The compositions of the present invention were also shown to relieve bone pain. The compositions go preferentially to bone and are effective as are the compositions for calcific tumor treatment.

The following examples show representative preparations of aminophosphonic acid ligands and complexes of the ligands with the radionuclides and the use of these compositions.

GENERAL EXPERIMENTAL

Whenever in the following examples and tables data is presented on the administered dose of radioactivity, the numbers given represent the percentage of the administered dose which localized in the indicated tissue. The ratios of radioactivity observed in bone relative to blood and muscle were calculated based on the percent dose per gram in the bone and in the blood and muscle. Whenever the ratios of radioactivity found in bone to that found in nonosseous tissue is given, the calculation was made as indicated above on a percent dose per gram basis.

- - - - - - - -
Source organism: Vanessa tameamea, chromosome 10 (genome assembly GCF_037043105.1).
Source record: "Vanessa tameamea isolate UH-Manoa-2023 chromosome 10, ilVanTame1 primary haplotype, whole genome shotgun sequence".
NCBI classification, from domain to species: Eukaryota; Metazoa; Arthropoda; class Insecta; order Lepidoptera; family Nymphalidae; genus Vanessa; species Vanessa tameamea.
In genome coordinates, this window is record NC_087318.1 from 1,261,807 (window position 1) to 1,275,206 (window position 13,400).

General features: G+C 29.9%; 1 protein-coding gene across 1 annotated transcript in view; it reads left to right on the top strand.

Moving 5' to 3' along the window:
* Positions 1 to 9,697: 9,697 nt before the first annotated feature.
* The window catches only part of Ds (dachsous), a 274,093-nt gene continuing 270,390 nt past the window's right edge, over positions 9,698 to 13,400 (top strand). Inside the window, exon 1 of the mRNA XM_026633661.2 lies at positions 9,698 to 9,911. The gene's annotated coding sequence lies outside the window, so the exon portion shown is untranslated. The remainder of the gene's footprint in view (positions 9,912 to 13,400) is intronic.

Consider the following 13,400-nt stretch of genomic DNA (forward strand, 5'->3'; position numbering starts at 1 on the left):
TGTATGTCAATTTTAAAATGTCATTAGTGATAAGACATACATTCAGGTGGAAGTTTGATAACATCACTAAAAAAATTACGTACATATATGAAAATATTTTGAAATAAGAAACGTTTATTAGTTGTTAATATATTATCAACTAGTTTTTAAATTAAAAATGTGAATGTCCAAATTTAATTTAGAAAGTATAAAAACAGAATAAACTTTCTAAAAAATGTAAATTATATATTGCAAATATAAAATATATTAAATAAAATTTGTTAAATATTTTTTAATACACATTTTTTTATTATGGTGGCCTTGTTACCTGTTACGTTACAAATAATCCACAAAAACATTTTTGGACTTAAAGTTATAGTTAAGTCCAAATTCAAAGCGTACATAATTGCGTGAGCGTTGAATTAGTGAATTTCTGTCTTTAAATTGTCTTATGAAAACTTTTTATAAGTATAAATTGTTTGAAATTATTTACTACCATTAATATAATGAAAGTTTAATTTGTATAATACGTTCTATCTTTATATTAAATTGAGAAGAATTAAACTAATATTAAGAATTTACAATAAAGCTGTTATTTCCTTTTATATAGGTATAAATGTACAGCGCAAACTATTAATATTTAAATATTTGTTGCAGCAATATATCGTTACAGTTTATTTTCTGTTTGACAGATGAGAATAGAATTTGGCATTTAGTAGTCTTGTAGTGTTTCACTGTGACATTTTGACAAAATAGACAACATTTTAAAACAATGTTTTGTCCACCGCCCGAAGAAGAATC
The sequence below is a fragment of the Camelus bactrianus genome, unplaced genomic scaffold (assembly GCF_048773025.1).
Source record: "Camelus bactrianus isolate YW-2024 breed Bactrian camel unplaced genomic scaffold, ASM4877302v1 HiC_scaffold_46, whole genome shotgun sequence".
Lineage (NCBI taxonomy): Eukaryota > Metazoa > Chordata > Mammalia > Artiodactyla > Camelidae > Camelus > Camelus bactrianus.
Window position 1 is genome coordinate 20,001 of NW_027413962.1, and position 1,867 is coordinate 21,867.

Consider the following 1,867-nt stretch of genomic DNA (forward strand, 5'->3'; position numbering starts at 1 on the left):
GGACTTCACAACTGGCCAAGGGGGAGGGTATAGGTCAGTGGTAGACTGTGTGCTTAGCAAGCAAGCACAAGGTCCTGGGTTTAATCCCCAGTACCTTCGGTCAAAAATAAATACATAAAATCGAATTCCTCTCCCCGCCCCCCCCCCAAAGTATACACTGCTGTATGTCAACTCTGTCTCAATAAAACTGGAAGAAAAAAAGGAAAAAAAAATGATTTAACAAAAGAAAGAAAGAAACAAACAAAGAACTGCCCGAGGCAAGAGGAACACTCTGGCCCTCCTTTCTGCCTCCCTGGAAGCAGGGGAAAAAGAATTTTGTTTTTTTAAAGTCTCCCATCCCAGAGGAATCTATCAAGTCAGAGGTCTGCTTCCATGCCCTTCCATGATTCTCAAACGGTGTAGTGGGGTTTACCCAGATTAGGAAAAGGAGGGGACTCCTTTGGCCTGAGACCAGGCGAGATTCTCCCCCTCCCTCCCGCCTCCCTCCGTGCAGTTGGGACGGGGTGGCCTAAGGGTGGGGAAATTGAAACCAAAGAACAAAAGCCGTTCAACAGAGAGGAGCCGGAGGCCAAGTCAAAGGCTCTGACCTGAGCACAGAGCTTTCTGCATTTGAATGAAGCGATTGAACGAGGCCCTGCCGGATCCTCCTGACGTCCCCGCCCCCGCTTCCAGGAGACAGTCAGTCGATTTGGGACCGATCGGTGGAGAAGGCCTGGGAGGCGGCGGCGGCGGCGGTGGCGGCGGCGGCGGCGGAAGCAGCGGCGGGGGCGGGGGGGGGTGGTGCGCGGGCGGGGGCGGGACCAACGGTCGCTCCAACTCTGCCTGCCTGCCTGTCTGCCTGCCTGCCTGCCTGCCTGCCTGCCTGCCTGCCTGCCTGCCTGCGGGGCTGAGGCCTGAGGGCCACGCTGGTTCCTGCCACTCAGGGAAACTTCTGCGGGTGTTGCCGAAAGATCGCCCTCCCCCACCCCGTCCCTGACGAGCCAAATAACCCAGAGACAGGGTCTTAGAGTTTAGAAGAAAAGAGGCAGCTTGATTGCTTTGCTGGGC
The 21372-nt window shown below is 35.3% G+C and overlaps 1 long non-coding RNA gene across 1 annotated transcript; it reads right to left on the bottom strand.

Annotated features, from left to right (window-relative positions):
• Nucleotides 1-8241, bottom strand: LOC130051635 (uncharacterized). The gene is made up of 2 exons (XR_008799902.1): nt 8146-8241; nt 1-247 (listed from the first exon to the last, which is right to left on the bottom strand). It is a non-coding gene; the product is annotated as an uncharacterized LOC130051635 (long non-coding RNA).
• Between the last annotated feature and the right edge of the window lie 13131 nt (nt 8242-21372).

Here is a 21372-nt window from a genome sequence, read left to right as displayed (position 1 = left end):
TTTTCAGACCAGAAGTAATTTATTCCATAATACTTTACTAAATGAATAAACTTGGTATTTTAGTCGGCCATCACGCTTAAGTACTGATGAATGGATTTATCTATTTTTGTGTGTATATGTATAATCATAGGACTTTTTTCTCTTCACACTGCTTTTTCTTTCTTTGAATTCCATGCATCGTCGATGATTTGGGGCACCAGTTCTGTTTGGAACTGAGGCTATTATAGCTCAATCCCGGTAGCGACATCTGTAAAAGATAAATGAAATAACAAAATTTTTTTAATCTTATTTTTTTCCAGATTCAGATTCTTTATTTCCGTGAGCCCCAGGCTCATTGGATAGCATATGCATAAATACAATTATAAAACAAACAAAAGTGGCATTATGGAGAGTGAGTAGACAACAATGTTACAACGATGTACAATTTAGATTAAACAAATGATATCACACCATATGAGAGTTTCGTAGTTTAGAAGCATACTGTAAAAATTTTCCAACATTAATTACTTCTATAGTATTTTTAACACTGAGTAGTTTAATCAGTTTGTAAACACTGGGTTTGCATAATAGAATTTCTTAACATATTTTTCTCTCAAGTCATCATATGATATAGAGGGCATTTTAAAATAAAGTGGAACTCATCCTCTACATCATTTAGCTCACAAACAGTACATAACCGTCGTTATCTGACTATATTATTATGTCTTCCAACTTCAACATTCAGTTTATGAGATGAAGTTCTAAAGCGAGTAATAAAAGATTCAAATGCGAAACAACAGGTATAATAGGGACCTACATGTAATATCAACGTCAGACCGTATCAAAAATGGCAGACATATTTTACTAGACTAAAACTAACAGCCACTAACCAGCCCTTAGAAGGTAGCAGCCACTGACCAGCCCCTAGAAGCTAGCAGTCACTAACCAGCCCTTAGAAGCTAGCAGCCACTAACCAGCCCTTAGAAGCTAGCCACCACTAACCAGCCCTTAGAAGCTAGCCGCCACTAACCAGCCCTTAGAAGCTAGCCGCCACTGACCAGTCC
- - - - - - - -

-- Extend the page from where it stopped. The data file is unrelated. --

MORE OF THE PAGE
EXAMPLE 1

Into a suitable reaction vessel equipped with a thermometer, magnetic stirring bar, dropping funnel, and an atmosphere of nitrogen were charged phosphorous acid (94.5 g) and degassed water (100 ml). Dissolution of the phosphorous acid was achieved by stirring and then concentrated hydrochloric acid (112 ml) was added. The dropping funnel was charged with ethylenediamine (15 g) and adjusted to allow dropwise addition of the amine to the acidic solution. When addition was complete a heating mantle was installed and the solution refluxed for one hour. At the end of this time the dropping funnel was charged with formaldehyde (85 g of a 37% aqueous solution) which was added dropwise over a two hour period with continued heating to maintain reflux during the addition. After all the formaldehyde was added, the reaction mixture was stirred under reflux for an additional two hours, then allowed to cool slowly overnight during which time the product precipitated. Vacuum filtration followed by cold water washing yielded ethylenediaminetetramethylenephosphonic acid (EDTMP).